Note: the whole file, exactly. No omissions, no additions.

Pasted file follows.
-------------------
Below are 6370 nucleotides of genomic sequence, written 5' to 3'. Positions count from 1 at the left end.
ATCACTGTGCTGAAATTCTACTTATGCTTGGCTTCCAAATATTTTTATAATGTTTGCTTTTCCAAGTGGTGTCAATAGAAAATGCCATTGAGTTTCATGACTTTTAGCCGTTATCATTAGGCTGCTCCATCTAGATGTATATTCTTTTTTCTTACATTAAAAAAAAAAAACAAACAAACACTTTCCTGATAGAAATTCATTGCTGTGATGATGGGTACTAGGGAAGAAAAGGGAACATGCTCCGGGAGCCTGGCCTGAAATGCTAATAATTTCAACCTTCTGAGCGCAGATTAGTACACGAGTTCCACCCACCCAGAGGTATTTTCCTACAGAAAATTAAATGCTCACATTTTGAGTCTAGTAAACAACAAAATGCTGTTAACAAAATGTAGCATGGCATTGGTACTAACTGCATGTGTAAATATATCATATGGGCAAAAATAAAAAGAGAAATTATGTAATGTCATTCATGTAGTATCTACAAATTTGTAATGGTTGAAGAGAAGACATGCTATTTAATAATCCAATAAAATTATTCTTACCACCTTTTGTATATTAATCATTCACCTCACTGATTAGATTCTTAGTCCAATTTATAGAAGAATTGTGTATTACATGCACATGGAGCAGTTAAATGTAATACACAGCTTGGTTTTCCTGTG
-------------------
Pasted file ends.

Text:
Below are 6370 nucleotides of genomic sequence, written 5' to 3'. Positions count from 1 at the left end.
ATCACTGTGCTGAAATTCTACTTATGCTTGGCTTCCAAATATTTTTATAATGTTTGCTTTTCCAAGTGGTGTCAATAGAAAATGCCATTGAGTTTCATGACTTTTAGCCGTTATCATTAGGCTGCTCCATCTAGATGTATATTCTTTTTTCTTACATTAAAAAAAAAAAACAAACAAACACTTTCCTGATAGAAATTCATTGCTGTGATGATGGGTACTAGGGAAGAAAAGGGAACATGCTCCGGGAGCCTGGCCTGAAATGCTAATAATTTCAACCTTCTGAGCGCAGATTAGTACACGAGTTCCACCCACCCAGAGGTATTTTCCTACAGAAAATTAAATGCTCACATTTTGAGTCTAGTAAACAACAAAATGCTGTTAACAAAATGTAGCATGGCATTGGTACTAACTGCATGTGTAAATATATCATATGGGCAAAAATAAAAAGAGAAATTATGTAATGTCATTCATGTAGTATCTACAAATTTGTAATGGTTGAAGAGAAGACATGCTATTTAATAATCCAATAAAATTATTCTTACCACCTTTTGTATATTAATCATTCACCTCACTGATTAGATTCTTAGTCCAATTTATAGAAGAATTGTGTATTACATGCACATGGAGCAGTTAAATGTAATACACAGCTTGGTTTTCCTGTG